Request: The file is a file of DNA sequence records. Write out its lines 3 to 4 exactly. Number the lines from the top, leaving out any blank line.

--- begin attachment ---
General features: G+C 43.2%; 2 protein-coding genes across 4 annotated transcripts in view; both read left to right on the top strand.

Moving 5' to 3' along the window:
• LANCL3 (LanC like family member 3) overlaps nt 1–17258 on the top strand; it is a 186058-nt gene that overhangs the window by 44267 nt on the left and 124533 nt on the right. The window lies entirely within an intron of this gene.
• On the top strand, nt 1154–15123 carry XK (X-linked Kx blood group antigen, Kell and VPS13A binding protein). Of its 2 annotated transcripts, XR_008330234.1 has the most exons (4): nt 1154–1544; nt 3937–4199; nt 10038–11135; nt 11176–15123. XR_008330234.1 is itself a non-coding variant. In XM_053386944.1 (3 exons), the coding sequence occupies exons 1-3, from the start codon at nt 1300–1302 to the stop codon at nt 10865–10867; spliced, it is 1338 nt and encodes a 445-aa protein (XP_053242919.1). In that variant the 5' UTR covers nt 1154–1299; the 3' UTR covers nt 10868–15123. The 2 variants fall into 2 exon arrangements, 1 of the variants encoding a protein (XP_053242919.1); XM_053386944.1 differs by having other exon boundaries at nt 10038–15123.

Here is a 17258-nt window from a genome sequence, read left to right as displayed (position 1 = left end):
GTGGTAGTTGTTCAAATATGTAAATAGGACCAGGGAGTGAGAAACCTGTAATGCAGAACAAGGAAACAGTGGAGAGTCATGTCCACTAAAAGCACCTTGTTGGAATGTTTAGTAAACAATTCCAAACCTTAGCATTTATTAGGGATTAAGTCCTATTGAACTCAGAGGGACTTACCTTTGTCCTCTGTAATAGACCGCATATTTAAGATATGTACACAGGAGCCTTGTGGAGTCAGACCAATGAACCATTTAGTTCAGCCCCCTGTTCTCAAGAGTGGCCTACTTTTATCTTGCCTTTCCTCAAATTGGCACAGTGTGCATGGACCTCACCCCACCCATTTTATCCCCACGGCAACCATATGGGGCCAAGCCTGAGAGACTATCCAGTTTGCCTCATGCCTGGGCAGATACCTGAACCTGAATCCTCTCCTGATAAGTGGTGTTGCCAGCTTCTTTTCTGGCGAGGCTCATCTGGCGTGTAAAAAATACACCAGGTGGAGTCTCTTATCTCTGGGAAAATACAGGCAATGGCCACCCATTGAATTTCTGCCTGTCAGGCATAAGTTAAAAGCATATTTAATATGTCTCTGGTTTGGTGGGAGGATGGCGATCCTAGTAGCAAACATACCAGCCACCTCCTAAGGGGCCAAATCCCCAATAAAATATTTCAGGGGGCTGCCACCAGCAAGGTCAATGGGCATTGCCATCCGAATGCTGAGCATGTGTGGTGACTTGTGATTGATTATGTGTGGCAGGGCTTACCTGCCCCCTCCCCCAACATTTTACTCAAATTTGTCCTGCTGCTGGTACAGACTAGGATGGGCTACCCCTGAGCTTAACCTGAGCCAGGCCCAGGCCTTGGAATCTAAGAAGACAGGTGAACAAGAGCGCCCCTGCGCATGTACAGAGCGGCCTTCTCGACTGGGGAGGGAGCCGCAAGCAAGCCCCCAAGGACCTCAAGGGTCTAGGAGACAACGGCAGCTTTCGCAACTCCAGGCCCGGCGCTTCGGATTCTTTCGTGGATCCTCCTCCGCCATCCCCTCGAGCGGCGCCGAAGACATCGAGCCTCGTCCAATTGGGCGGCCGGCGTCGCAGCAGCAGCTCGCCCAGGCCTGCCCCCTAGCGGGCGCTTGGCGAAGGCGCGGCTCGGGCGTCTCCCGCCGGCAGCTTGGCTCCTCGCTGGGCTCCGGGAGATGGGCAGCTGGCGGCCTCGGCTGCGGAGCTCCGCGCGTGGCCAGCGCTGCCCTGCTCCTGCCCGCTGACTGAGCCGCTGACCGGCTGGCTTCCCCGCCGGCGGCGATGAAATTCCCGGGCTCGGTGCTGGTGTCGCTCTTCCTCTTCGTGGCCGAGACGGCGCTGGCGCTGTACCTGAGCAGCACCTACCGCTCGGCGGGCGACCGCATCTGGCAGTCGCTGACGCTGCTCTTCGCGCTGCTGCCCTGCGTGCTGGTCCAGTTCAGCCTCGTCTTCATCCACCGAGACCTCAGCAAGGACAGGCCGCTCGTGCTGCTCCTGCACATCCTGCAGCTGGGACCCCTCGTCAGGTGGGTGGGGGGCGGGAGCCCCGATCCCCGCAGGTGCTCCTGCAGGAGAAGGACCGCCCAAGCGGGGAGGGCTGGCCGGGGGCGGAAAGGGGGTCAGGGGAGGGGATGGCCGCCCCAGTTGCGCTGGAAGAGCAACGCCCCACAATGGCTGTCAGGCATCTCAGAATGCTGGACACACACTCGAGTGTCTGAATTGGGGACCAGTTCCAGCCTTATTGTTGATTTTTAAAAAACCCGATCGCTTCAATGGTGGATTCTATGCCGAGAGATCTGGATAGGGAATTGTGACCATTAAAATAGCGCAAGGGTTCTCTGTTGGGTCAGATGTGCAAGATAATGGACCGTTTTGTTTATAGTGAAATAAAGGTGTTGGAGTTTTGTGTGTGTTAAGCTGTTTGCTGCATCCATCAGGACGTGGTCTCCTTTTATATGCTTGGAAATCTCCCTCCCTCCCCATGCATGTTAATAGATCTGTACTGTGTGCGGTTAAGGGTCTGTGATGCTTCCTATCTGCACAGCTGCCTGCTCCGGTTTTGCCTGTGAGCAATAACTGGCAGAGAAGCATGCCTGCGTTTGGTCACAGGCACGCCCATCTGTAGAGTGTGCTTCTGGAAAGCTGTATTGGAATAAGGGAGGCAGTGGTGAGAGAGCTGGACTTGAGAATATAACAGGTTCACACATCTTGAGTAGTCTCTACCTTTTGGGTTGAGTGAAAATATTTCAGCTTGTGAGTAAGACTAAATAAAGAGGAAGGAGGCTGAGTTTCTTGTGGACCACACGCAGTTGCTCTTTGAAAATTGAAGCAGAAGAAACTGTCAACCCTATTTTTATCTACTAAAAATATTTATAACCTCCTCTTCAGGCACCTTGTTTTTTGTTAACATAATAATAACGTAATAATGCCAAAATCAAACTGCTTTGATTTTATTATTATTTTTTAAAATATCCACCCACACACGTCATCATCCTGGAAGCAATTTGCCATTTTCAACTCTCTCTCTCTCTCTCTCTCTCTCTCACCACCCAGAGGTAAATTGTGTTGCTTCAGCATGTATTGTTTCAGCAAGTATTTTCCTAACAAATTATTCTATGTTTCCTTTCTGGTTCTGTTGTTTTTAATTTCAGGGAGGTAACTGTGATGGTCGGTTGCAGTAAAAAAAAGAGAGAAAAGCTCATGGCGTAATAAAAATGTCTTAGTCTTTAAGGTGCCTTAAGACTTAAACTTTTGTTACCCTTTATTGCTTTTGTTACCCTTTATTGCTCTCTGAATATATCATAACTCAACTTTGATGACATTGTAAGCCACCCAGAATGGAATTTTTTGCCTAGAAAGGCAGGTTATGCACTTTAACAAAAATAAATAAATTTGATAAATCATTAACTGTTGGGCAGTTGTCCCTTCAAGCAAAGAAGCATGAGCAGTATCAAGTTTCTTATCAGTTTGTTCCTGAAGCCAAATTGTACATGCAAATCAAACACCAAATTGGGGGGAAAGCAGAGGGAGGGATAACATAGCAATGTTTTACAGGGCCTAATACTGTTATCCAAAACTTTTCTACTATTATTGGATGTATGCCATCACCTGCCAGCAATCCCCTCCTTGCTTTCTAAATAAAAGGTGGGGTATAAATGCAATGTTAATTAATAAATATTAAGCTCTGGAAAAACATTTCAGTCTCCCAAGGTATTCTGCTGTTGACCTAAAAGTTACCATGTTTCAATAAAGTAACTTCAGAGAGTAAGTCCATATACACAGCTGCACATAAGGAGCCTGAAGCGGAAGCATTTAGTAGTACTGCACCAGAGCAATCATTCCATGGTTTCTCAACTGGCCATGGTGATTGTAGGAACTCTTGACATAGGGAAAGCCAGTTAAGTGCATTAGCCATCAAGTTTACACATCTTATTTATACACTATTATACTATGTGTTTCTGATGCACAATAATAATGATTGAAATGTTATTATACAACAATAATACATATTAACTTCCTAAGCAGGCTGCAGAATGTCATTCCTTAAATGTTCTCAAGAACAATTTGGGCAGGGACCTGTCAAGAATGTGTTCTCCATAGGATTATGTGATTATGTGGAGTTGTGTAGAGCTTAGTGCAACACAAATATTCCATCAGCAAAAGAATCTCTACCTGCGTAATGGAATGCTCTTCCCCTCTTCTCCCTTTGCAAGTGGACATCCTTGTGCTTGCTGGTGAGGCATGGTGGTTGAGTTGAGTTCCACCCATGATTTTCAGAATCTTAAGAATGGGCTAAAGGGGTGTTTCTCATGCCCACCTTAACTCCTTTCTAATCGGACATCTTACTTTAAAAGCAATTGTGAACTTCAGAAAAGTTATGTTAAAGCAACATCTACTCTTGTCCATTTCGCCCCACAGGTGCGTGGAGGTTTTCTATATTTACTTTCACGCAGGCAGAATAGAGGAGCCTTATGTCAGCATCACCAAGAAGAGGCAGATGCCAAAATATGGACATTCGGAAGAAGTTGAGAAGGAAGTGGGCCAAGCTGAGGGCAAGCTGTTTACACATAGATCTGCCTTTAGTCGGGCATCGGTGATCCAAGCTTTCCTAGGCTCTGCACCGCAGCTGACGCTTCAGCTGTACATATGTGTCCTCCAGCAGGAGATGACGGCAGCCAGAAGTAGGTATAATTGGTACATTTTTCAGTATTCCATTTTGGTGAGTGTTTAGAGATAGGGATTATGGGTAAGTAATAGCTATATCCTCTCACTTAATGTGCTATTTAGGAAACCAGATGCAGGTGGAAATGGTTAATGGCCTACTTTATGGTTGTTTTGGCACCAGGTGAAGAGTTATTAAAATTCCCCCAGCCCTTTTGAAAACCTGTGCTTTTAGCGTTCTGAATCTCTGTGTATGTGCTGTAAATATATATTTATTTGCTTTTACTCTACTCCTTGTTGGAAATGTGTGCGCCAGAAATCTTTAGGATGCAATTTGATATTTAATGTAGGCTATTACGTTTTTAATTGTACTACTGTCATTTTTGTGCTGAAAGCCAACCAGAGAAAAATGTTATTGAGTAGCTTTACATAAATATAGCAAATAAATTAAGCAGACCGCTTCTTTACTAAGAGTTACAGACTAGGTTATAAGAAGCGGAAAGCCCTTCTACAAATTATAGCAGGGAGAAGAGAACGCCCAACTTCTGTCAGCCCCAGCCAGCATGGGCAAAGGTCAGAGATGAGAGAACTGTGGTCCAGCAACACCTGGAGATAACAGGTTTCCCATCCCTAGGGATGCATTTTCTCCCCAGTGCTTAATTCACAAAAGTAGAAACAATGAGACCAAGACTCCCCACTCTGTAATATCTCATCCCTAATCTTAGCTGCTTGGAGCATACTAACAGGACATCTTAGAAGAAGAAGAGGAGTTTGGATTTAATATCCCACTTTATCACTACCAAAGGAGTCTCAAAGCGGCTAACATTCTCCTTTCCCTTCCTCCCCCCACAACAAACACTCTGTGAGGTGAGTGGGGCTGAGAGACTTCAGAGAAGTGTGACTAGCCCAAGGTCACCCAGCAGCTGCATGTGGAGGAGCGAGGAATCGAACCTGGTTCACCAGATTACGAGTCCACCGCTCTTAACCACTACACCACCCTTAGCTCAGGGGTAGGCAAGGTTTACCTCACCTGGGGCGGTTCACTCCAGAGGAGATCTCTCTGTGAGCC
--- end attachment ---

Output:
• LANCL3 (LanC like family member 3) overlaps nt 1–17258 on the top strand; it is a 186058-nt gene that overhangs the window by 44267 nt on the left and 124533 nt on the right. The window lies entirely within an intron of this gene.
• On the top strand, nt 1154–15123 carry XK (X-linked Kx blood group antigen, Kell and VPS13A binding protein). Of its 2 annotated transcripts, XR_008330234.1 has the most exons (4): nt 1154–1544; nt 3937–4199; nt 10038–11135; nt 11176–15123. XR_008330234.1 is itself a non-coding variant. In XM_053386944.1 (3 exons), the coding sequence occupies exons 1-3, from the start codon at nt 1300–1302 to the stop codon at nt 10865–10867; spliced, it is 1338 nt and encodes a 445-aa protein (XP_053242919.1). In that variant the 5' UTR covers nt 1154–1299; the 3' UTR covers nt 10868–15123. The 2 variants fall into 2 exon arrangements, 1 of the variants encoding a protein (XP_053242919.1); XM_053386944.1 differs by having other exon boundaries at nt 10038–15123.